RECENTLY, the Balochistan government approved the establishment of three new districts in the province; Hub, Karezat, and Usta Muhammad. The notification has intensified the debate on revising the criteria for creating new administrative districts.
With the approval of the three new districts, Balochistan now has 37 districts. The hasty creation of districts has, perhaps, benefited the local politicians and government functionaries, but the common man stands to get nothing out of it.
The new districts might strengthen the political clout of certain powerful families. The case of Hub is a glaring example of this. It was previously part of Lasbela district and now is a district itself. Some powerful influential people in the area played a crucial role in the creation of this district.
More districts lead to more government jobs, but there is no systemic apparatus to assess the service delivery at police stations, lower courts, hospitals and schools. Administratively, districts are created when the population of a district becomes too challenging to manage in terms of civic amenities.
In recent decades, it seems as if there are no standardised criteria for creating new units, neither demographic strength and revenue generation nor public convenience and manageability. Although technology, road networks and mobility have improved, these developments have not necessarily improved public service delivery.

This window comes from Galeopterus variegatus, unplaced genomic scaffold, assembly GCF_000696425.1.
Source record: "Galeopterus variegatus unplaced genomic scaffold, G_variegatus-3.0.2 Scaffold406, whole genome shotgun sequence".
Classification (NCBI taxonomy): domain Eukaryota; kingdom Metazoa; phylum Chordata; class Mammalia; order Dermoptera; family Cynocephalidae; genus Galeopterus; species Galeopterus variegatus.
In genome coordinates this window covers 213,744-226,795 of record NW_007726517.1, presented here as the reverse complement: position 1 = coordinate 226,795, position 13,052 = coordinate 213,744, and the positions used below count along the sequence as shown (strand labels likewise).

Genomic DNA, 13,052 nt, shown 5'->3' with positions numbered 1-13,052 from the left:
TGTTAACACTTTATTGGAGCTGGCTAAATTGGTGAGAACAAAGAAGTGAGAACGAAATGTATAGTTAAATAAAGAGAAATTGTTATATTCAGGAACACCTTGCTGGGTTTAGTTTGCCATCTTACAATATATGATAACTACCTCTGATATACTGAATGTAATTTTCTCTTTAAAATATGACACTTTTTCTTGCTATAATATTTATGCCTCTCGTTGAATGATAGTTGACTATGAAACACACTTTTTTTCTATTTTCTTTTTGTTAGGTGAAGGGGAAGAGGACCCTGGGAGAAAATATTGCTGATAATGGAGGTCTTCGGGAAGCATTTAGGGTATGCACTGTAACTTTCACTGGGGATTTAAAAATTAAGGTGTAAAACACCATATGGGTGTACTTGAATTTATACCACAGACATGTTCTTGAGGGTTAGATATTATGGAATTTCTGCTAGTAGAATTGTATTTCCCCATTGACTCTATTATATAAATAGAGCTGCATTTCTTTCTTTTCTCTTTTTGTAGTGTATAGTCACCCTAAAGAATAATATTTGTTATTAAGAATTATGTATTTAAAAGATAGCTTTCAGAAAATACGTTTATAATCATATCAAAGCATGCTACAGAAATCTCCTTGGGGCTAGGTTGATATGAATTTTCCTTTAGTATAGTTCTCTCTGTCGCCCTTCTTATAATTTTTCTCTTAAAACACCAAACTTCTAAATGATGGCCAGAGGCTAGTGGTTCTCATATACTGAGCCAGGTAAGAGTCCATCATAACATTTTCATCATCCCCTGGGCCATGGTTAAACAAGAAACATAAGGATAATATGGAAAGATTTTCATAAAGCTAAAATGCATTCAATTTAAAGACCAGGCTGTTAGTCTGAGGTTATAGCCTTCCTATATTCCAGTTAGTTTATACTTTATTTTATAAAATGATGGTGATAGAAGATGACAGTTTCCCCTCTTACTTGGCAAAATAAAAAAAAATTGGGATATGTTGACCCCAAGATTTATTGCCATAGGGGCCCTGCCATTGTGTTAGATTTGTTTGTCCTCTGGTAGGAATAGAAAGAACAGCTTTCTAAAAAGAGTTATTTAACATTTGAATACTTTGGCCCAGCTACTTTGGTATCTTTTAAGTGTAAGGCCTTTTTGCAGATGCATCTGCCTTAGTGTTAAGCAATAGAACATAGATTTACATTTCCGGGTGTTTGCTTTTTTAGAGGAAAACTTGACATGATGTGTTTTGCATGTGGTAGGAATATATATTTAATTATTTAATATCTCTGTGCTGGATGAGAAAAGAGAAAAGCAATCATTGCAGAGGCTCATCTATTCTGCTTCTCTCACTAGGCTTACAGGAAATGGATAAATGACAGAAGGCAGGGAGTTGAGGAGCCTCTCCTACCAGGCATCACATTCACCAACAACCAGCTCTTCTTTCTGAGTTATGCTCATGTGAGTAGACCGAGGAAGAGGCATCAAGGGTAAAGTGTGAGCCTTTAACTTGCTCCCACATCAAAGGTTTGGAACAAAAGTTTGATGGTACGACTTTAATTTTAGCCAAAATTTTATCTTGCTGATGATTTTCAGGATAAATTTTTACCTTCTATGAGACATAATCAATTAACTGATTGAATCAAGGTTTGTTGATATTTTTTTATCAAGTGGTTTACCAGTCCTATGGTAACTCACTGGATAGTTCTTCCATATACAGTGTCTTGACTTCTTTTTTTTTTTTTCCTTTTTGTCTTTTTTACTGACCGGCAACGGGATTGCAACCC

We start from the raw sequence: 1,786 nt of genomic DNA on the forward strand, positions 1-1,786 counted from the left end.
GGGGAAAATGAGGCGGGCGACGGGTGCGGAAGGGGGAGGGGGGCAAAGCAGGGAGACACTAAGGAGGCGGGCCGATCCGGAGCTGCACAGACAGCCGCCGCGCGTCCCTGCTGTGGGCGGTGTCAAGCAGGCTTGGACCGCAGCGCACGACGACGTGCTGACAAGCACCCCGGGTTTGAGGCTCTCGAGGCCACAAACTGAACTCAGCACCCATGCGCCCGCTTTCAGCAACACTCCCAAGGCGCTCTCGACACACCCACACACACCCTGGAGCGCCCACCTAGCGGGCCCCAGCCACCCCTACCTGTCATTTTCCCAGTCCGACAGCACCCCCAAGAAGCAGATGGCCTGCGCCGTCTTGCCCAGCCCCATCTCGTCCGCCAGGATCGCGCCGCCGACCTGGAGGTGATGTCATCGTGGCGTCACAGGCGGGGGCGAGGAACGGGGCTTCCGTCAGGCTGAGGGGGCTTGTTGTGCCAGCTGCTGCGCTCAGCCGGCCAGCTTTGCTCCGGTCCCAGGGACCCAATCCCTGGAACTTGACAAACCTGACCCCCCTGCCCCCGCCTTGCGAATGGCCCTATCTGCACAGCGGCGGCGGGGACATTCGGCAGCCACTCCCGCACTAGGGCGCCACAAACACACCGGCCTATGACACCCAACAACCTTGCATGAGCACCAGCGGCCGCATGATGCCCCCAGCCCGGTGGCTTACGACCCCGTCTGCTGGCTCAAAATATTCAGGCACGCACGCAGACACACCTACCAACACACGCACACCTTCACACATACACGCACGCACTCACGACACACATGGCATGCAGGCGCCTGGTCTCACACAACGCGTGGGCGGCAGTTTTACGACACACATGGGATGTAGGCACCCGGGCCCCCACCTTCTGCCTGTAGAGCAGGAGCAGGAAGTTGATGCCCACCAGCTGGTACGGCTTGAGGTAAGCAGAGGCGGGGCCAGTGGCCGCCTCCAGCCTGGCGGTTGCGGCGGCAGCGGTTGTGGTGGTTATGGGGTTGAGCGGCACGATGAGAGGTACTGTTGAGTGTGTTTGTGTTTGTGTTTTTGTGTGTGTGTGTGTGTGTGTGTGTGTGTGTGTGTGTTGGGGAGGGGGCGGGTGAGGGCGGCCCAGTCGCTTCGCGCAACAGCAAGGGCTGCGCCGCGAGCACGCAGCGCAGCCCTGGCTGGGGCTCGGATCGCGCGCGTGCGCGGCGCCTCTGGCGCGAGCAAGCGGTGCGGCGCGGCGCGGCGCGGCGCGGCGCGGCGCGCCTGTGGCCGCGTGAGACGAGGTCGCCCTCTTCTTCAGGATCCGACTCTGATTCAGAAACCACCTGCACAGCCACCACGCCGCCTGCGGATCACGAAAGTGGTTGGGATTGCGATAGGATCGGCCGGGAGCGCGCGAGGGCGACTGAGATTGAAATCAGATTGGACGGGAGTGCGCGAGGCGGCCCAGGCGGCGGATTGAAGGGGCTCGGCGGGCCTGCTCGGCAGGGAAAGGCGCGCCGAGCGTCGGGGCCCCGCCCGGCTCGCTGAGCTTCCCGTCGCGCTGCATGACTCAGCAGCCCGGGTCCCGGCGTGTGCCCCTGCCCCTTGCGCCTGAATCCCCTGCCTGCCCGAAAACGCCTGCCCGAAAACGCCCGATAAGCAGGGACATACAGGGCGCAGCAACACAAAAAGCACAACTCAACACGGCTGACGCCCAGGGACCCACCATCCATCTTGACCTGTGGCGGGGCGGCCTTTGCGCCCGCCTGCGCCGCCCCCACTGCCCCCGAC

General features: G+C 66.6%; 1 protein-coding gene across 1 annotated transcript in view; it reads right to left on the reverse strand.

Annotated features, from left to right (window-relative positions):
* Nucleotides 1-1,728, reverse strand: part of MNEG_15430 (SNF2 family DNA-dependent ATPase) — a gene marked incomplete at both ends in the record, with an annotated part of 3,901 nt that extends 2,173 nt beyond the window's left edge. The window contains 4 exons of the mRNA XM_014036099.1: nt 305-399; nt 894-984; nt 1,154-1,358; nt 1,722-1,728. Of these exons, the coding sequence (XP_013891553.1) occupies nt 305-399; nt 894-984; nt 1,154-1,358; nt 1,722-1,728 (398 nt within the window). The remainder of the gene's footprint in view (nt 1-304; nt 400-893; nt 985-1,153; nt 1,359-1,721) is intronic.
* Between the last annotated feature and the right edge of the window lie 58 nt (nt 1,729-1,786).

Balochistan has increased the number of districts, but efficient public service delivery requires allocation of more resources, effective management, and synchronisation of the justice and law enforcement mechanisms.
Creation of new districts comes with new political machinery: constituencies for parliamentary seats, town council staff, deputy commissioners, etc. This further diverts resources towards administrative costs and away from the domain of service delivery.
The newly-formed districts will require staff; from clerks to deputy commissioner. Apart from their salaries, the government will need to allocate funds for their accommodation, travel and other benefits.
Likewise, new commissionerates will be established in Hub, Karezat and Osta Muhammad, resulting in additional expenses. There is no obvious benefit of this increased expenditure except some political mileage.
Furthermore, while forming new districts, certain areas are included or excluded. Hence, such notifications are either politically resisted or contested in the court. To avoid litigation, it would have been better had the community been taken into confidence before the announcement.
To avoid political discretion, the creation of administrative districts must be according to the laws which should mandate a commission to assess revenue potential, financial implications of upgrading the existing facilities, employment opportunities, public facilitation, infrastructural development, rescue response and crime management.
A committee should be formed to assess the ground realities and subsequently present a plan for discussion in the provincial assembly.
Division on the basis of ethnicity, race and caste will hurt the system rather badly.
Published in Dawn, October 5th, 2022